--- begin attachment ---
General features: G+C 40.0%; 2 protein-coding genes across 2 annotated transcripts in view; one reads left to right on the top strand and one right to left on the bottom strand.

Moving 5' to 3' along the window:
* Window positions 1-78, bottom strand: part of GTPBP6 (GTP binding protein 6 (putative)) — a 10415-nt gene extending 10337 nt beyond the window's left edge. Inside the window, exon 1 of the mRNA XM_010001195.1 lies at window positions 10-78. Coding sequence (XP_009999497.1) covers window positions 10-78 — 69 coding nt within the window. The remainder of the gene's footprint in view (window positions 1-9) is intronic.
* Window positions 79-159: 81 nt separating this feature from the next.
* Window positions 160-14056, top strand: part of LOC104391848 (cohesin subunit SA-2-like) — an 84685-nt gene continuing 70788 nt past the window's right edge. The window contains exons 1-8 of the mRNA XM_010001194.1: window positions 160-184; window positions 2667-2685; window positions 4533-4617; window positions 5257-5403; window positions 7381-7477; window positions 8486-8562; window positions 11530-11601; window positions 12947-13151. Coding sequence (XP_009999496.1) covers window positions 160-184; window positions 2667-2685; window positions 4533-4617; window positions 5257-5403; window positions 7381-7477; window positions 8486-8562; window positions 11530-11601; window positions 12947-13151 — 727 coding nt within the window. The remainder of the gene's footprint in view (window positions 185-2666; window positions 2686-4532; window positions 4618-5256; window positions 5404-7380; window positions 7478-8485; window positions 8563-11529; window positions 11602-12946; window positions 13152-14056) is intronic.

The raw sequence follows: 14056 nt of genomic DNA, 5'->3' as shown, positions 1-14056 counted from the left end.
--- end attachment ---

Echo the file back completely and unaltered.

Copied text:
General features: G+C 40.0%; 2 protein-coding genes across 2 annotated transcripts in view; one reads left to right on the top strand and one right to left on the bottom strand.

Moving 5' to 3' along the window:
* Window positions 1-78, bottom strand: part of GTPBP6 (GTP binding protein 6 (putative)) — a 10415-nt gene extending 10337 nt beyond the window's left edge. Inside the window, exon 1 of the mRNA XM_010001195.1 lies at window positions 10-78. Coding sequence (XP_009999497.1) covers window positions 10-78 — 69 coding nt within the window. The remainder of the gene's footprint in view (window positions 1-9) is intronic.
* Window positions 79-159: 81 nt separating this feature from the next.
* Window positions 160-14056, top strand: part of LOC104391848 (cohesin subunit SA-2-like) — an 84685-nt gene continuing 70788 nt past the window's right edge. The window contains exons 1-8 of the mRNA XM_010001194.1: window positions 160-184; window positions 2667-2685; window positions 4533-4617; window positions 5257-5403; window positions 7381-7477; window positions 8486-8562; window positions 11530-11601; window positions 12947-13151. Coding sequence (XP_009999496.1) covers window positions 160-184; window positions 2667-2685; window positions 4533-4617; window positions 5257-5403; window positions 7381-7477; window positions 8486-8562; window positions 11530-11601; window positions 12947-13151 — 727 coding nt within the window. The remainder of the gene's footprint in view (window positions 185-2666; window positions 2686-4532; window positions 4618-5256; window positions 5404-7380; window positions 7478-8485; window positions 8563-11529; window positions 11602-12946; window positions 13152-14056) is intronic.

The raw sequence follows: 14056 nt of genomic DNA, 5'->3' as shown, positions 1-14056 counted from the left end.